Northern Maine has the only breeding population in the Northeast for one simple reason: an abundance of hares. The hares arrived in large numbers after extensive clearcutting of timberlands in the 1970s and '80s. Clearcutting leads to dense undergrowth which provides food and shelter for the rabbits.
The Fish & Wildlife Service earlier this month rejected a proposal to designate northern Maine as critical habitat, a move that would add a layer of regulatory protection. The agency said continuing to work with cooperative landowners here would be more beneficial to the cats.
Conservation groups pledged to fight that decision in court, saying the added protection is crucial given the large-scale development plans taking shape around Moosehead Lake.
According to McCullough and other biologists, the biggest threat to lynx habitat may be that state restrictions now limit clearcutting, slowing the production of new habitat.
Development is not yet a threat to the lynx in Maine, according to McCullough. "But if the type of development that is being proposed around Moose-head Lake were to spread much more widely through northern Maine, that would be of great concern to the Fish & Wildlife Service," he said.
Deer wintering areas, unlike lynx habitat, is directly threatened by logging practices.
Northern Maine is a hostile place for deer, said Dan Harrison, professor of wildlife ecology at the University of Maine at Orono. They essentially starve during the long, snowy winters and can't afford to expend energy running through deep snow to escape predators. In order to survive until spring, deer gather in wintering areas where mature spruce, fir and hemlock provide shelter from deep snow and cold winds.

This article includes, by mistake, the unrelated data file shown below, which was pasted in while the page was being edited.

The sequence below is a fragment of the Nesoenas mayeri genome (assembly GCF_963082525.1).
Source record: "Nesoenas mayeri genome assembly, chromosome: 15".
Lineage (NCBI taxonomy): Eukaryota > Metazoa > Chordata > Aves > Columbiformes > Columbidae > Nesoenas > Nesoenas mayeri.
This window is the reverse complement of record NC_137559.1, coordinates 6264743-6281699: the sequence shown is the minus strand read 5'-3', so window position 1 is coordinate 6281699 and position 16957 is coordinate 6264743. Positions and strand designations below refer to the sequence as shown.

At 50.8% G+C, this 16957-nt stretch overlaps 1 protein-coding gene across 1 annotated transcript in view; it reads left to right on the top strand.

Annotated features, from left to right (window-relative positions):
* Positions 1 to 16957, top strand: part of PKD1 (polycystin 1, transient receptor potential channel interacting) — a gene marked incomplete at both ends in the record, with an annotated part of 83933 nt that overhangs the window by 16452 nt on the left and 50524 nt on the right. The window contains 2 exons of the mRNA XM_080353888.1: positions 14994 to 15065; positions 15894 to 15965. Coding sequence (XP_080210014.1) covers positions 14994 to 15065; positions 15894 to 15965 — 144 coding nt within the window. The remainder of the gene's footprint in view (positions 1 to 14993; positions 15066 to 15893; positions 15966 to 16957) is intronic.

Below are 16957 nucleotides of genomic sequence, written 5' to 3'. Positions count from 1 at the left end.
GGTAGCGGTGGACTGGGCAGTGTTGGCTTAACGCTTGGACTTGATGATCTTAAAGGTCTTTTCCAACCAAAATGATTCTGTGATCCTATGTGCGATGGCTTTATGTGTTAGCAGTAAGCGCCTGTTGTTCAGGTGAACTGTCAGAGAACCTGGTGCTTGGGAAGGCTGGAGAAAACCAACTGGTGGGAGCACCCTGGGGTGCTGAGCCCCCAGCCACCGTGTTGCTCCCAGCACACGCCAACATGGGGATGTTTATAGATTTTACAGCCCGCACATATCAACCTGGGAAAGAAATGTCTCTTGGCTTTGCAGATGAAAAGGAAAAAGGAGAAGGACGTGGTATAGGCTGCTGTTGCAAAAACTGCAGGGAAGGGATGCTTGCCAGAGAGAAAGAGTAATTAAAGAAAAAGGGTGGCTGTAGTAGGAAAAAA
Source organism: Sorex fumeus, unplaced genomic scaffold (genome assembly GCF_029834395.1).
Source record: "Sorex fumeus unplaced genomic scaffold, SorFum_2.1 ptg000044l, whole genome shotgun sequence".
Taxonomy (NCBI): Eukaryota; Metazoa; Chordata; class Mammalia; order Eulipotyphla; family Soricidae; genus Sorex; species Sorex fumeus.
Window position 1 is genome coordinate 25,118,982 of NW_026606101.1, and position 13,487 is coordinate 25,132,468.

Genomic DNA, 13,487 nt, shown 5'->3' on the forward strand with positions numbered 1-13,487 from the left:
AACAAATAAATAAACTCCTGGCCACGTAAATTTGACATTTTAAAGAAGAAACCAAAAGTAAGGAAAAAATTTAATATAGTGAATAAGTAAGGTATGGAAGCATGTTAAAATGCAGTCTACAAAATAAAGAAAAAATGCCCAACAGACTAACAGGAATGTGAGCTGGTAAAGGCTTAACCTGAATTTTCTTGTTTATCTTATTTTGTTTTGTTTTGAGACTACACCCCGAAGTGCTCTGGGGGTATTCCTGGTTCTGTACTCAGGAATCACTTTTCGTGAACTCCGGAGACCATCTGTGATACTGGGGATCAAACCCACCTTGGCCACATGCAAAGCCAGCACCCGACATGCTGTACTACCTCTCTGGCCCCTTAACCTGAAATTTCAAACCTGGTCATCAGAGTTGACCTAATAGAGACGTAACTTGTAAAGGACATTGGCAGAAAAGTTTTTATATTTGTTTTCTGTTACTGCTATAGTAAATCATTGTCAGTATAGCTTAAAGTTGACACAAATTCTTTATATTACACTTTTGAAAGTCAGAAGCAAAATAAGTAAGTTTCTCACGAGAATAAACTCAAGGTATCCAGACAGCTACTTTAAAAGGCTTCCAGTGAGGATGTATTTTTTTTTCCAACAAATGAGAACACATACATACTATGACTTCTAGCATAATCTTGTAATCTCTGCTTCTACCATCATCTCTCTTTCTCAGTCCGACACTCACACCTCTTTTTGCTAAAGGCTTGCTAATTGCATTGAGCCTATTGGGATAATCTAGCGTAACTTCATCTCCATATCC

While deer are not considered an endangered species, the northern wintering areas get a rare level of state protection because of the animal's popularity, both with hunters and non-hunters, Harrison said. "Poll after poll has shown that deer are the most popular animal in Maine."
The state has formally restricted cutting in some wintering areas through protective zoning. But it also has a network of deer yards that it protects informally by negotiating voluntary agreements with landowners. It's those habitats that have recently been cut down by newer landowners, leading some to call for more regulation.
The issue came up last week when the Natural Resources Council of Maine criticized Plum Creek Timber Co. for cutting so-called deer yards last winter. The company has since voluntarily stopped, its manager said.
The problem goes beyond any one company, according to Elowe and others in Maine's Inland Fisheries & Wildlife Department. Now, in light of the changing ownership of the lands, the department is considering more formal protections, Elowe said.
Patrick Strauch, executive director of The Maine Forest Products Council, which represents Maine's large timber company owners, said landowners have become sophisticated about protecting habitats for a variety of species. And they are working with the state on the deer issue, he said.
"IF&W believes it needs more deer wintering habitat areas and we're trying to find out how much is enough."
Staff Writer John Richardson can be contacted at 791-6324 or at: firstname.lastname@example.org.